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Heat Map Microwave: Nuke your food with thermal Predator-vision

A prototype microwave invented by a former NASA engineer shows a heat map of your chow as you blast it, so you can see exactly when it's hit the right temperature.

Heat Map Microwave concept
Inventor Mark Rober wants to improve the microwave. Video screenshot by Amanda Kooser/CNET

The microwave is too often a chamber of mystery. You throw something cold inside, take a guess at the amount of time it will take to warm it up to the perfect temperature, press "start" and hope for the best. The process then usually involves a lot of poking, stirring and restarts. Inventor Mark Rober, a former NASA engineer, decided to build a microwave that gives visual clues as to the done-ness of your meal.

The Heat Map Microwave combines a regular microwave with Predator-style thermal vision. The idea involves attaching an infrared lens inside the microwave that points down at the tray and its contents. Instead of a window on the front, a screen displays a heat map of your soup, burrito, Hot Pocket or marshmallow Peep.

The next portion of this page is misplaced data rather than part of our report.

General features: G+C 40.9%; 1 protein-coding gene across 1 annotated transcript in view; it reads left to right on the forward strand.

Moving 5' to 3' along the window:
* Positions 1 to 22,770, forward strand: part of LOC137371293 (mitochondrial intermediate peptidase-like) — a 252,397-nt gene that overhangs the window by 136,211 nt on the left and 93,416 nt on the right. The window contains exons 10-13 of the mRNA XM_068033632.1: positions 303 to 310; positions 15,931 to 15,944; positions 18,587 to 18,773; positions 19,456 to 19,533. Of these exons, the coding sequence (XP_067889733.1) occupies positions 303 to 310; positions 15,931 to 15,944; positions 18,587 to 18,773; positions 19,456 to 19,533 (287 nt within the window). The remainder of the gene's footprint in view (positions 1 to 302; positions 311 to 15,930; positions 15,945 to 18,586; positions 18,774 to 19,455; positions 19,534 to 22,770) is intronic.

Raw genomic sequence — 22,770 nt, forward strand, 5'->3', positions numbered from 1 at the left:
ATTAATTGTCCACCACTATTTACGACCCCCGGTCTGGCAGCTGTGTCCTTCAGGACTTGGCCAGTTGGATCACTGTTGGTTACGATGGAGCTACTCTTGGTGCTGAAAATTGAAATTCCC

Rober says the Heat Map Microwave could be set to turn off when the food reaches the right temperature as seen by the thermal camera. It could also send the images to your phone so you could track your food's progress without hovering over the kitchen gadget. A dedicated app would let you add time to the nuking process without having to go hit buttons on the microwave.

Rober isn't keen on the idea of crowdfunding, so instead he's working to gauge interest in the concept by gathering signatures for a petition. So far, over 20,000 people have registered to support the project and receive occasional updates on its development. Perhaps it's time the humble microwave finally evolved into a sweet high-tech kitchen helper.

(Via Digital Trends)